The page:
Playinging the lead role in gay movie Spring Fever is a challenge for Qin Hao.
Before starring in Spring Fever, which won the Best Screenplay award at this year's Cannes Film Festival, Qin Hao was best known for playing supporting roles in several independent films.
Qin is now better known to more cinephiles thanks to director Lou Ye, who participated in the festival despite a five-year ban on filmmaking imposed by the Chinese authorities, and the film alone picking up an award among the four works by Chinese directors.
"For the first time I experienced how it felt to look at the audience from the stage!" says Qin, 31, of the moment when the cast took the award together with Lou at Cannes a month ago.
Spring Fever tells a bizarre love story between three men and a woman and features homosexuality, extramarital affairs, suicide and nude scenes.
Understandably, Qin's decision to play the lead character was not an easy one.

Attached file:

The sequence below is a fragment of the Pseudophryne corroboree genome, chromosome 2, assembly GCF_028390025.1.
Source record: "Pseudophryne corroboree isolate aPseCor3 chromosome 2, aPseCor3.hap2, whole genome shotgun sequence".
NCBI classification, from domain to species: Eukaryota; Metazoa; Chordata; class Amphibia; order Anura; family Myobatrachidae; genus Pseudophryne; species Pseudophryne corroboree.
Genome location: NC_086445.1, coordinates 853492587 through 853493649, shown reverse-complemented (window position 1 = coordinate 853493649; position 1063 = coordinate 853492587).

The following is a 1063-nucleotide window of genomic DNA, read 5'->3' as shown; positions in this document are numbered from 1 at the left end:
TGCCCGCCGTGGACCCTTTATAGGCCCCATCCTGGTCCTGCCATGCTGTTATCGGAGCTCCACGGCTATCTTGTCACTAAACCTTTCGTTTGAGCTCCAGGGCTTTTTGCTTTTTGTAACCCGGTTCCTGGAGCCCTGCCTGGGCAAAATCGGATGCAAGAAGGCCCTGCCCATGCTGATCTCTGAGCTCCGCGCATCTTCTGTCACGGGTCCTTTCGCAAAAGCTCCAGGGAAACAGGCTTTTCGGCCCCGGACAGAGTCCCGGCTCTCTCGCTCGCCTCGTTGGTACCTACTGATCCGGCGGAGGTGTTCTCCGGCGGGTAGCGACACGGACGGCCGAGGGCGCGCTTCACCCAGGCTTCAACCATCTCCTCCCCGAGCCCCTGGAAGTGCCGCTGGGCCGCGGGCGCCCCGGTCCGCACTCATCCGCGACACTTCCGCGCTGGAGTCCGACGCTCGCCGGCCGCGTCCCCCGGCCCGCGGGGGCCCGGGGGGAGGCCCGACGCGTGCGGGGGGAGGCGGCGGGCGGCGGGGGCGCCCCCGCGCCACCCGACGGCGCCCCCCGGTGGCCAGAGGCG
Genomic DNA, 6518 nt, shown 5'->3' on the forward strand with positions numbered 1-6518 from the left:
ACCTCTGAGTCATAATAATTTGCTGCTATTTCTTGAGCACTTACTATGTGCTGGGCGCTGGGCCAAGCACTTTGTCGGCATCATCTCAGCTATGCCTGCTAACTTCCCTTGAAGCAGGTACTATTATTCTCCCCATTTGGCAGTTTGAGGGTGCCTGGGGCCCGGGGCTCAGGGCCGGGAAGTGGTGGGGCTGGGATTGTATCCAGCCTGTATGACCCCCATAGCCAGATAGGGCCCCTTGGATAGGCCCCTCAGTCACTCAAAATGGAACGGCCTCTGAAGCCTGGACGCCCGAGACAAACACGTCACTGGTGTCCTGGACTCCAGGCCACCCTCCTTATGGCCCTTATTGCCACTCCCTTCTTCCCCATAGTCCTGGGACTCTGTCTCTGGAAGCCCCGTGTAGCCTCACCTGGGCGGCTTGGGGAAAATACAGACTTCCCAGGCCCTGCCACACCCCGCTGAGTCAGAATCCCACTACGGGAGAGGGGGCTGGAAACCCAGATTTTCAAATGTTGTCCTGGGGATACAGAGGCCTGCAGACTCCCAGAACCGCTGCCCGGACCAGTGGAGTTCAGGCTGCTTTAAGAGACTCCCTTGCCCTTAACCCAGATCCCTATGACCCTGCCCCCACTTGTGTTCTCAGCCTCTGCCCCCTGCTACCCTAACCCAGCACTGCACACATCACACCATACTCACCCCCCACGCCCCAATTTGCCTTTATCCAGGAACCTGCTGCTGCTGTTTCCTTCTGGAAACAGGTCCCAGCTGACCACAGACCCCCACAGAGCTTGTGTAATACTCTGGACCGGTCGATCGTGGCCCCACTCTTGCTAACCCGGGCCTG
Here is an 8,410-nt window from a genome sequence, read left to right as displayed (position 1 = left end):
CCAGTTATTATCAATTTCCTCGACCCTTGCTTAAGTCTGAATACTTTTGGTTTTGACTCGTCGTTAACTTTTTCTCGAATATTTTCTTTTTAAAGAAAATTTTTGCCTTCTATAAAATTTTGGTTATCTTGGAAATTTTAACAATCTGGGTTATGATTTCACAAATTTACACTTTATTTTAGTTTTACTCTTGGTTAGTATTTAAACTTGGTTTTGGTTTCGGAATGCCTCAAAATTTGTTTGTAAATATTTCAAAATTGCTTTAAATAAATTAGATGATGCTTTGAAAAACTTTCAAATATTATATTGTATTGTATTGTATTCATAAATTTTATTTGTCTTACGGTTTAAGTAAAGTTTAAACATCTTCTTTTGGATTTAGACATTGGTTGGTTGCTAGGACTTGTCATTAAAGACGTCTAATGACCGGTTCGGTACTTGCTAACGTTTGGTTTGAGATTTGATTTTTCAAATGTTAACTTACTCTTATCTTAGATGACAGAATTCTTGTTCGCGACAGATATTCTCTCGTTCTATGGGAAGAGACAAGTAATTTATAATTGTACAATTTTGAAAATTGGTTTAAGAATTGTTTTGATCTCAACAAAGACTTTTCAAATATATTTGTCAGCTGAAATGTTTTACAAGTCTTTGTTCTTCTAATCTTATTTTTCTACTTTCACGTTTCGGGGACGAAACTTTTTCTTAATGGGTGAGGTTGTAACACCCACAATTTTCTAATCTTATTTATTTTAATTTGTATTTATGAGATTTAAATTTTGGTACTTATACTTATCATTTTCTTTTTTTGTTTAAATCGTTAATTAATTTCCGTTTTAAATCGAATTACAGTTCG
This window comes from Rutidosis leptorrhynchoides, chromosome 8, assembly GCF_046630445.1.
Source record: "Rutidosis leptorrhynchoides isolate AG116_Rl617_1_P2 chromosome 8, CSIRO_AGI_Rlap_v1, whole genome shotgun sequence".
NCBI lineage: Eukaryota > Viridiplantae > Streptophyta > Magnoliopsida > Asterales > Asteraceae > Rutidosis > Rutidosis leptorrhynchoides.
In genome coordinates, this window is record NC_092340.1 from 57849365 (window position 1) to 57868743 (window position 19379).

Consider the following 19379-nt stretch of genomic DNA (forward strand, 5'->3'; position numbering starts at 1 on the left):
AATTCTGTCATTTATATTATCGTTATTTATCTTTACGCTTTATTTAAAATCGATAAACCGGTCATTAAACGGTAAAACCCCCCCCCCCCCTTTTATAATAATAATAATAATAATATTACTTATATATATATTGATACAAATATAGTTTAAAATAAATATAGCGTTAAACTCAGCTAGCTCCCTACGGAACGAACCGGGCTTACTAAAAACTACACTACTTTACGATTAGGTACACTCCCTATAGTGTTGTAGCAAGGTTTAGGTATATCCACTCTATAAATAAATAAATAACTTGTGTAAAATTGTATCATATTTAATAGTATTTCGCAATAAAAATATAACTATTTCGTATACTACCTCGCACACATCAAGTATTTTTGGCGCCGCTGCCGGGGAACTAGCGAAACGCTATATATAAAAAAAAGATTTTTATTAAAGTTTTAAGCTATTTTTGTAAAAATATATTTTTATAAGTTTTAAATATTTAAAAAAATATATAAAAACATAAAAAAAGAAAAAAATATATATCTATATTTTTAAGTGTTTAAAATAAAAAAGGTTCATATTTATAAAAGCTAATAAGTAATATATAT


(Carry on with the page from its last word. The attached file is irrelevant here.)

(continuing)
Two years ago, when Lou gave Qin the script of Spring Fever, he hesitated because of its sensitive subject and the nude scenes.
"First of all, I am not gay. I did not know how to act gay," he says. "Also, my parents are very traditional people who work in government departments. I had to take into account their feelings."
But his intense desire to work with Lou eventually made him agree.
"I have watched Lou's Suzhou River and Purple Butterfly. His characters are so charming and special," he says. "And I appreciate his devotion to filmmaking."
Lou was banned from making any film for five years by the State Administration of Radio, TV and Film in 2006, for entering the uncensored Summer Palace in that year's Cannes festival.
Qin realized that Spring Fever would probably not be screened in China but still believes he made the right choice.
"As an actor, I did nothing that violates my professional ethics. I just wanted to work with this director," he says.
He persuaded his parents by telling them Lou was a professional and talented director.